On papers with lots of questions, like maths or science, be careful not to wind yourself up on a question that you get stuck on. You don’t have time. Move to the next question and come back to it later, you will be surprised how your brain might work when it returns to the question, it will be a bit refreshed and possibly confident that you have managed to answer other questions

Don’t forget to use your common sense, take a stab at answers even if you don’t know the answer for sure, it could be worth some marks. Noone can give you marks for a blank space

 Keep hydrated and energised

Take some water in with you and sip it slowly (don’t drink too much, you don’t want to be going for a pee). Check this out to see the benefits: http://www.bbc.co.uk/news/education-17741653).Take in a chocolate bar or banana too if you think you might need an energy boost

 SHOW YOUR WORKINGS

This goes for all exams. Make sure you explain to the examiner what you are doing. For a maths exam, even if you come to the wrong answer, if you can show that you used the right method, you will get some marks. In a written paper, if you show your essay plan but you run out of time, you will still get marks credited. It is always worth it.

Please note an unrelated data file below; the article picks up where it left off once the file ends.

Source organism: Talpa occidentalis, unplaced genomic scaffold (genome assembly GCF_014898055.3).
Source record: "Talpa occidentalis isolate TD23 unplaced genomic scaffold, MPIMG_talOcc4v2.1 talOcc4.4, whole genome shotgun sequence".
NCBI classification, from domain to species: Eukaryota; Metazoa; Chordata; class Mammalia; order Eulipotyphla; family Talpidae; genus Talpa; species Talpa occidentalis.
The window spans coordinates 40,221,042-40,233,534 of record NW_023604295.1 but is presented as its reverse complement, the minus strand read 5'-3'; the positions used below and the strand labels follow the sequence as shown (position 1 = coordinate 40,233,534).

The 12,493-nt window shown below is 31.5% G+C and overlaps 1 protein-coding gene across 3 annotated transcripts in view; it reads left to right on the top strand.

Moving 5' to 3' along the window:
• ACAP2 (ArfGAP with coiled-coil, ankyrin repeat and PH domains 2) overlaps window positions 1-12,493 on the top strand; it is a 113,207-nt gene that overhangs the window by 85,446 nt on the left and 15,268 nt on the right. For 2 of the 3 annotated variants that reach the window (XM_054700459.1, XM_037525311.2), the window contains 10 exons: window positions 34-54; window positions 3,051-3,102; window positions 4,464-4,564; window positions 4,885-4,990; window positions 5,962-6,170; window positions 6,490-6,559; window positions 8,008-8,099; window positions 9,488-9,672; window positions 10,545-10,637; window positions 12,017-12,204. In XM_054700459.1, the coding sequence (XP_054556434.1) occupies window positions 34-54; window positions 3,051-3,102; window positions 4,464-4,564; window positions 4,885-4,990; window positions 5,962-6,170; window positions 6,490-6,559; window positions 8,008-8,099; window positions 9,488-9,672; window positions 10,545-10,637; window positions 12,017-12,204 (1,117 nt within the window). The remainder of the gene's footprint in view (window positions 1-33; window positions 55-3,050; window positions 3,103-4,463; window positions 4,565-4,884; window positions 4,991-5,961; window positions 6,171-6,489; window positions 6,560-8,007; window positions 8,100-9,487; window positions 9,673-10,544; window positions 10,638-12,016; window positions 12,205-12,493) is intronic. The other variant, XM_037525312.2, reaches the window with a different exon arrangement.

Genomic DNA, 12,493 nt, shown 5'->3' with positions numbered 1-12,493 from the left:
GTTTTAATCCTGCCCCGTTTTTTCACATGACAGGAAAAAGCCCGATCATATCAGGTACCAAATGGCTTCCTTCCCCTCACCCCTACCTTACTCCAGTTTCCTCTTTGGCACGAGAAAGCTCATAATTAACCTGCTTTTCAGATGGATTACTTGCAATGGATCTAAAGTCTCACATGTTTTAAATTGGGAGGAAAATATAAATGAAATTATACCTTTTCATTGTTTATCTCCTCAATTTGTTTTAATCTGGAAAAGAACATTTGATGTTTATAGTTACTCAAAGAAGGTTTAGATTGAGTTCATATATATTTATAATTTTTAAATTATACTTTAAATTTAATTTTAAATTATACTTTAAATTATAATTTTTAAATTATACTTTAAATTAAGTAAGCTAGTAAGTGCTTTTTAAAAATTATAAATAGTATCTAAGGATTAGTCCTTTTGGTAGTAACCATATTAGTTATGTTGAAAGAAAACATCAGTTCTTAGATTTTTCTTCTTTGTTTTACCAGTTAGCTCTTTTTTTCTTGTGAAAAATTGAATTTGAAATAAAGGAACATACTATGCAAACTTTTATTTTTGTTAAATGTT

Running out of time?

Sometimes this happens and if it does you need to know how best to deal with the situation. If you have 2 questions left but you don’t have time to do them both, you should write plans for each, write the beginning of your answer for both and then bullet point the rest of your answer, or for a maths question, detail what calculations you would do to get to the answer. You get more points at the start of an answer than at the end, so this means that you will maximise your marks.

 Why are you leaving early?

Unless you are 100% sure that you are going to score 100%, you should not walk out of an exam early. Read over your answers, double check your calculations, check that your essay answer covers all the points in the plan. Then check again.

 

GOOD LUCK!! STAY CALM, BELIEVE IN YOURSELF AND DO THE BEST YOU CAN

 

 

 

How much do you know about climate change?